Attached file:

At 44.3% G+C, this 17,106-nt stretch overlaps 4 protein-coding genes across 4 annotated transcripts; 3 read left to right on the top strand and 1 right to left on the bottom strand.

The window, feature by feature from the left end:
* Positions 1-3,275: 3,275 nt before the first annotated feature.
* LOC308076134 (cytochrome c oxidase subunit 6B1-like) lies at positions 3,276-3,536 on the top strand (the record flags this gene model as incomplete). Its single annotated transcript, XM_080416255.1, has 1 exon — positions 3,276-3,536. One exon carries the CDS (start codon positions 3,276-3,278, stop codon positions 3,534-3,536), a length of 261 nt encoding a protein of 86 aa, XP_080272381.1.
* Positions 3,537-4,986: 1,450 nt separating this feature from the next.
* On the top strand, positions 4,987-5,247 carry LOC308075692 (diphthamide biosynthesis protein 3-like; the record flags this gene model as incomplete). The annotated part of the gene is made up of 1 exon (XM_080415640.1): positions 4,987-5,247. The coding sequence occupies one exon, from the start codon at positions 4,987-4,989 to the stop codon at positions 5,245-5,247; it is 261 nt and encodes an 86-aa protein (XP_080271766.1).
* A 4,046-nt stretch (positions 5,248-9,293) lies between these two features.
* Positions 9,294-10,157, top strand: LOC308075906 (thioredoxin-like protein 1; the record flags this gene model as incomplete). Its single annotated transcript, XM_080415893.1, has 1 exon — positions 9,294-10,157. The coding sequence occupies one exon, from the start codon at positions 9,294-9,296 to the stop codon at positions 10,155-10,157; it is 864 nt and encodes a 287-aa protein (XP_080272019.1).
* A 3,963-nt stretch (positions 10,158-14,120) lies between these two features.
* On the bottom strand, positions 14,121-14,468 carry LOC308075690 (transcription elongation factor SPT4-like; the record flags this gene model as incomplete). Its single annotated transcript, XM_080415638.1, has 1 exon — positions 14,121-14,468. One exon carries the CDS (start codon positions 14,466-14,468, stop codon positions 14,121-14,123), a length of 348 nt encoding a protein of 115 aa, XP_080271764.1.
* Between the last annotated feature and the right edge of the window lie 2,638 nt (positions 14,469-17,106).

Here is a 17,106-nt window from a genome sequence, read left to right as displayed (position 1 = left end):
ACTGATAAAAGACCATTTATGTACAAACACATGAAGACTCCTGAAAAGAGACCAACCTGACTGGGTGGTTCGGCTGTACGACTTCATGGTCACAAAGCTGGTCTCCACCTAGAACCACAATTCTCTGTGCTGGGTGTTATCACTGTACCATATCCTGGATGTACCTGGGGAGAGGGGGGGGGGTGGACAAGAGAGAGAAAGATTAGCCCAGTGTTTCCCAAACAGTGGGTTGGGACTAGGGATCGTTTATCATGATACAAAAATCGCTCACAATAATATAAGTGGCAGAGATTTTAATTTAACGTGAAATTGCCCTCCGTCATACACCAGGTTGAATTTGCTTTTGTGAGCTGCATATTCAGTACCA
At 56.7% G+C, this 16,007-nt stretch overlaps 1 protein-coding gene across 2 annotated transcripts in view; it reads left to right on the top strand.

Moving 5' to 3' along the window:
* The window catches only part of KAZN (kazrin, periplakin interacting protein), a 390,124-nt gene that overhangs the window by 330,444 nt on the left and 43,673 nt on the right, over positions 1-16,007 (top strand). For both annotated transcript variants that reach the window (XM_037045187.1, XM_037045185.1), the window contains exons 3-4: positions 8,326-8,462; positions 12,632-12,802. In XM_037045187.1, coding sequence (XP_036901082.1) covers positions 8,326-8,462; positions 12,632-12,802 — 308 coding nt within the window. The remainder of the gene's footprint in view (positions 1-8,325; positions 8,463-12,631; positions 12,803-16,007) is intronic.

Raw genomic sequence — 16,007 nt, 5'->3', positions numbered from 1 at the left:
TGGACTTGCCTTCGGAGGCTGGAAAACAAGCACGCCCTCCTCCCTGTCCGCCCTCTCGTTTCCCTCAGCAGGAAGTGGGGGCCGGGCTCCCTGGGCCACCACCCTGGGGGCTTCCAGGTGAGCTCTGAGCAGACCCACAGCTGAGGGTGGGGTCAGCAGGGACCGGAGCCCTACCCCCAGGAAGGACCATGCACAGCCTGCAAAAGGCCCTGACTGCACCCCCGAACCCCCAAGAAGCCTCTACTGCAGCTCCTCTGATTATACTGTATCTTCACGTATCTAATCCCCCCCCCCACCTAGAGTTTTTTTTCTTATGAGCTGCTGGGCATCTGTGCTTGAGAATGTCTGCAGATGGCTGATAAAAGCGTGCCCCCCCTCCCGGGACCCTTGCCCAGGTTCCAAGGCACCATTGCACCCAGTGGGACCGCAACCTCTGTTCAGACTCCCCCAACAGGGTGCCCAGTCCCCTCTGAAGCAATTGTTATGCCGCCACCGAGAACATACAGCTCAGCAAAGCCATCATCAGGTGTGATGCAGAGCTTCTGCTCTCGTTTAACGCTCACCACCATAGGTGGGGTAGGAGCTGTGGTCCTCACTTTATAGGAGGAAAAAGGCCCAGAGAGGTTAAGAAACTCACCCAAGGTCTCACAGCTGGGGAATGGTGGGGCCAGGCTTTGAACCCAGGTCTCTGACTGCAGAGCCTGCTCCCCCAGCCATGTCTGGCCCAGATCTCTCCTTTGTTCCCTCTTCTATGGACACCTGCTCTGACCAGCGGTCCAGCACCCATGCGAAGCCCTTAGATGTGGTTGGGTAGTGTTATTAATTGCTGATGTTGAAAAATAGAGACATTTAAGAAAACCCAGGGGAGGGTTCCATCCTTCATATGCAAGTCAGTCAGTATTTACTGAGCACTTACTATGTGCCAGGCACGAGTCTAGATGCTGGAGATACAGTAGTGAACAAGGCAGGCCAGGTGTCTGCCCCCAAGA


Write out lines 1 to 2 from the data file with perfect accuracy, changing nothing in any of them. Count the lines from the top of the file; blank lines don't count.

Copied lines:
At 44.3% G+C, this 17,106-nt stretch overlaps 4 protein-coding genes across 4 annotated transcripts; 3 read left to right on the top strand and 1 right to left on the bottom strand.

The window, feature by feature from the left end: